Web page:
Skip to content
Related Articles
Get the best out of our app
Open App

Related Articles

Phloem Transport

Improve Article
Save Article
Like Article
Improve Article
Save Article
Like Article

In plants, transportation is an important process. From roots to the tips of their leaves, plants carry the water and nutrients which are required to survive. The water and minerals are transported in plants by:

  1. Phloem
  2. Xylem

Xylem and phloem tissues are present all over the plants. These conducting tissues grow from the roots of trees and ascend through the trunks. Like spider webs, they eventually branch off into the branches and spread even more into every leaf.

Phloem Transport: Flow From Source To Sink

A crucial part of plant nutrition is the sugars that the plant produces during photosynthesis. Similar to how the vascular system transports water, sugar is transported throughout the entire plant in the form of sucrose, despite glucose being the primary result of photosynthetic activity. 

Nutrient-demanding dissolved sugars are transported from the leaves (where they are produced) or storage sites to other sections of the plant through the phloem, the vascular tissue that distributes organic nutrients throughout the body of the plant. Sugars in the phloem travel from high osmotic concentration and high water pressure regions, known as sources, to low osmotic concentration and low water pressure regions, known as sinks.


The sources of sugar for the remaining portion of the plant are referred to as nutrient-rich regions. the leaves, where sugar is made through photosynthesis. When nutrients are abundant, the places where they are stored, such as the roots and stems, may also serve as sources. Sugar is transferred to the phloem by active transport.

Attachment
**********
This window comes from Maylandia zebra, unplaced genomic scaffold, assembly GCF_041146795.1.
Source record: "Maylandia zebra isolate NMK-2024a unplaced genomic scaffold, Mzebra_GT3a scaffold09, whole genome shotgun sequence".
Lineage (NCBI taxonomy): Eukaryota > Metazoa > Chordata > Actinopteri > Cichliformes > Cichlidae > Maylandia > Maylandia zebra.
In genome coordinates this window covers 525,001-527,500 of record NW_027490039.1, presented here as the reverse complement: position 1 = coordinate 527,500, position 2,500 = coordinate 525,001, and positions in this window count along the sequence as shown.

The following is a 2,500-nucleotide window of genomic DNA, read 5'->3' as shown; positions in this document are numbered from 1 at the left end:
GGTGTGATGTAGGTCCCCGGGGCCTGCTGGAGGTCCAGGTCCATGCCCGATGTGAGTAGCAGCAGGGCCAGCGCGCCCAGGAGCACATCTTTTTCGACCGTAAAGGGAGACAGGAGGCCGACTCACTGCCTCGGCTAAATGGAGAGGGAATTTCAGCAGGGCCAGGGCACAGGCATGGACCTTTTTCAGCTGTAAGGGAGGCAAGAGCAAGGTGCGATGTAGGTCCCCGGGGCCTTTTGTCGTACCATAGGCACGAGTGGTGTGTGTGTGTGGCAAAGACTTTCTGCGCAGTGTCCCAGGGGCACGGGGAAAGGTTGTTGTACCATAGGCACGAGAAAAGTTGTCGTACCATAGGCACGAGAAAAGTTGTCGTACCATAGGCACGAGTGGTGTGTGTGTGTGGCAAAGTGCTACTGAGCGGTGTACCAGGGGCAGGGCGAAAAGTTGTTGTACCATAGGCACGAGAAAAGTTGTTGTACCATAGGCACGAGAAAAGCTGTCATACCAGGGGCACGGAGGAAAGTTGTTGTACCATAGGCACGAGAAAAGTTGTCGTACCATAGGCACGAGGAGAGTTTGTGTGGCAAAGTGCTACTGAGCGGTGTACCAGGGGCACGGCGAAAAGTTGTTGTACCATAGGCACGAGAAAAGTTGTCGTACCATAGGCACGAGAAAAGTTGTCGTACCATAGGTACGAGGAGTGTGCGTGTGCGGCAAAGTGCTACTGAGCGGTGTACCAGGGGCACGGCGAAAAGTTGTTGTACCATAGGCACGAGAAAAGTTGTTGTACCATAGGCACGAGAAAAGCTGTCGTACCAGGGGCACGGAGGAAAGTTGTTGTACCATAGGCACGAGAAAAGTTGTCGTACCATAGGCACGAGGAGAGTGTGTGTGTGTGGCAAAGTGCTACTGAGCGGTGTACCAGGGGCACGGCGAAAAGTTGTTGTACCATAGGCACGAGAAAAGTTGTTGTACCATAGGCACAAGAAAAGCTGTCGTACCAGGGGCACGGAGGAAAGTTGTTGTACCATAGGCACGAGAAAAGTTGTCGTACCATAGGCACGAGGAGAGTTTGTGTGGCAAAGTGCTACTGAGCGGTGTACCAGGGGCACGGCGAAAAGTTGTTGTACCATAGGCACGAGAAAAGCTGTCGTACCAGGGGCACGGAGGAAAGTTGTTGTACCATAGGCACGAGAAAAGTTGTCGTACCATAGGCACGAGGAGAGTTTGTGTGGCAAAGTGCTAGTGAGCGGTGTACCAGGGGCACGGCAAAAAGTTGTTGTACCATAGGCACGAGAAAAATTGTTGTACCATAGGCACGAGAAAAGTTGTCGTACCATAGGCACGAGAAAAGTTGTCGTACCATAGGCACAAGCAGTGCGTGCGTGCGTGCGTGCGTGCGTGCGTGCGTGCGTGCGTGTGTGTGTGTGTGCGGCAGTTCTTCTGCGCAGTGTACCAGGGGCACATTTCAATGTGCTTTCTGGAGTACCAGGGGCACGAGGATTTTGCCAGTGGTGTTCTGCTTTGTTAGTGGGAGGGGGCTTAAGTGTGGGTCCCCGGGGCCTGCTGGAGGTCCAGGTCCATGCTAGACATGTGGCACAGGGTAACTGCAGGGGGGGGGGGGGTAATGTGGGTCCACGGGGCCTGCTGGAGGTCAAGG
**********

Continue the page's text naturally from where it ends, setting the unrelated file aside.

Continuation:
The phloem system’s ability to transport nutrients is unaffected by gravity. Contrarily, sucrose is translocated from the source (the leaf) to the site of metabolism or storage, which is referred to as a sink.

Pressure Flow

The leaves prepare glucose, which is then transformed into sugar.

  • Active transport is used to carry the sucrose-containing sugar from the companion cells into the phloem sieve tube cells, which are still alive.
  • The phloem becomes hypertonic as a result of this.
  • Endosmosis is the process by which water in xylem vessels close to the phloem travels.
  • Phloem SAP travels from a location with higher osmotic pressure to an area with low pressure as osmotic pressure rises.
  • At the sink, osmotic pressure is kept to a minimum.
  • Once more, active transport is needed at the sink to get the sugar from the phloem SAP into the cell, where it is used to produce energy during respiration.

Translocation in Phloem

Translocation is the transport of sucrose, amino acids, nutrients, etc., from the source to the sink within a plant.

Translocation in the phloem refers to the flow of different chemicals through the tissue of a plant, such as amino acids, sucrose, etc. Due to gravity, the translocation in the phloem is unaffected. Instead, sucrose is transported from the source (leaf) to the site of metabolism or storage, or “sink.” Depending on the plant’s requirements, These source and sink points can be reversed depending on the plant’s need.

Deciduous trees, for instance, exhibit the bidirectional movement of sap in the phloem by moving sugar from the roots to the developing buds in the early spring and from the photosynthesizing leaves to the roots in the summer. The xylem, in contrast, has a unidirectional movement that is always upward. As a result, depending on the situation, the food contained in phloem sap can be transferred in either direction.

Translocation Directions

The direction of movement in the phloem is variable, just like the relationship between the source and sink is. It may be bidirectional, moving either upwards or downwards. This is different from the upward movement seen in the xylem.

  1. Downward Translocation: Translocation from the leaves to the stems and roots for consumption and storage is referred to as downward translocation. It occurs in the sieve tubes with the assistance of nearby partner cells.
  2. Upward Translocation: It generally happens when seeds, tubers, and other plants are growing. The immature seedling’s higher growth part receives the food once it has been stored and converted into a soluble form, where it remains until the development of green leaves.

Composition of Phloem Sap

Phloem sap is the organic matter that travels via the phloem. It includes water, sucrose, other sugars, amino acids, and hormones (auxin, gibberellins, cytokinins, and abscisic acid). It moves from the places where carbohydrates are made or stored (a sugar source would be leaves that are photosynthesizing, for example) to the places where they are utilized (sugar sinks, like grains). For the components to be carried from the source to sink in the plants, the phloem sap must maintain both an osmotic potential (given by sucrose) and a particular water potential (supplied by water).